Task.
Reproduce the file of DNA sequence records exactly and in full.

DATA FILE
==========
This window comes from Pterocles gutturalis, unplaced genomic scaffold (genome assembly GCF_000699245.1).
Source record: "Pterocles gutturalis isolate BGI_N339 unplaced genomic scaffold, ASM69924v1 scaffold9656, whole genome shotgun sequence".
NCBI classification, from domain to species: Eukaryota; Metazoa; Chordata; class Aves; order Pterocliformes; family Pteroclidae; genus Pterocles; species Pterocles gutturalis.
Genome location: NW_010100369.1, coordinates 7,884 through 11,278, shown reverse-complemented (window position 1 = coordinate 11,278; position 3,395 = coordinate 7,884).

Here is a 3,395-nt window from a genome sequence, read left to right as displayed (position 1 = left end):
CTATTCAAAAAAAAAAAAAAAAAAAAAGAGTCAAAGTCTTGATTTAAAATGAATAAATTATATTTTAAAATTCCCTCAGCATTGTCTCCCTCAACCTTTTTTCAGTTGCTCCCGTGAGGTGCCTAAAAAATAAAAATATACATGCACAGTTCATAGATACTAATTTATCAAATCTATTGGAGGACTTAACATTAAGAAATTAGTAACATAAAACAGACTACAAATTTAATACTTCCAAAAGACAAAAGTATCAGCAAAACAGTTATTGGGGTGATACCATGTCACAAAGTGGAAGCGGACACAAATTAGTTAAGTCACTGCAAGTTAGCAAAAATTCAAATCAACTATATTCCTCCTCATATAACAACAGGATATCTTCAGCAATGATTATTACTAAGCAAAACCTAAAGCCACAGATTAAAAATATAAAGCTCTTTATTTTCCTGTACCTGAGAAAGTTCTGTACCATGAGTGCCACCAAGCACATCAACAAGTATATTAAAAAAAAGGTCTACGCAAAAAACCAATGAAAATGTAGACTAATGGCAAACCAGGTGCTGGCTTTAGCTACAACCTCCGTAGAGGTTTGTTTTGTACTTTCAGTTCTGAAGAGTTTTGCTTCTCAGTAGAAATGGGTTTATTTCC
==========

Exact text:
This window comes from Pterocles gutturalis, unplaced genomic scaffold (genome assembly GCF_000699245.1).
Source record: "Pterocles gutturalis isolate BGI_N339 unplaced genomic scaffold, ASM69924v1 scaffold9656, whole genome shotgun sequence".
NCBI classification, from domain to species: Eukaryota; Metazoa; Chordata; class Aves; order Pterocliformes; family Pteroclidae; genus Pterocles; species Pterocles gutturalis.
Genome location: NW_010100369.1, coordinates 7,884 through 11,278, shown reverse-complemented (window position 1 = coordinate 11,278; position 3,395 = coordinate 7,884).

Here is a 3,395-nt window from a genome sequence, read left to right as displayed (position 1 = left end):
CTATTCAAAAAAAAAAAAAAAAAAAAAGAGTCAAAGTCTTGATTTAAAATGAATAAATTATATTTTAAAATTCCCTCAGCATTGTCTCCCTCAACCTTTTTTCAGTTGCTCCCGTGAGGTGCCTAAAAAATAAAAATATACATGCACAGTTCATAGATACTAATTTATCAAATCTATTGGAGGACTTAACATTAAGAAATTAGTAACATAAAACAGACTACAAATTTAATACTTCCAAAAGACAAAAGTATCAGCAAAACAGTTATTGGGGTGATACCATGTCACAAAGTGGAAGCGGACACAAATTAGTTAAGTCACTGCAAGTTAGCAAAAATTCAAATCAACTATATTCCTCCTCATATAACAACAGGATATCTTCAGCAATGATTATTACTAAGCAAAACCTAAAGCCACAGATTAAAAATATAAAGCTCTTTATTTTCCTGTACCTGAGAAAGTTCTGTACCATGAGTGCCACCAAGCACATCAACAAGTATATTAAAAAAAAGGTCTACGCAAAAAACCAATGAAAATGTAGACTAATGGCAAACCAGGTGCTGGCTTTAGCTACAACCTCCGTAGAGGTTTGTTTTGTACTTTCAGTTCTGAAGAGTTTTGCTTCTCAGTAGAAATGGGTTTATTTCC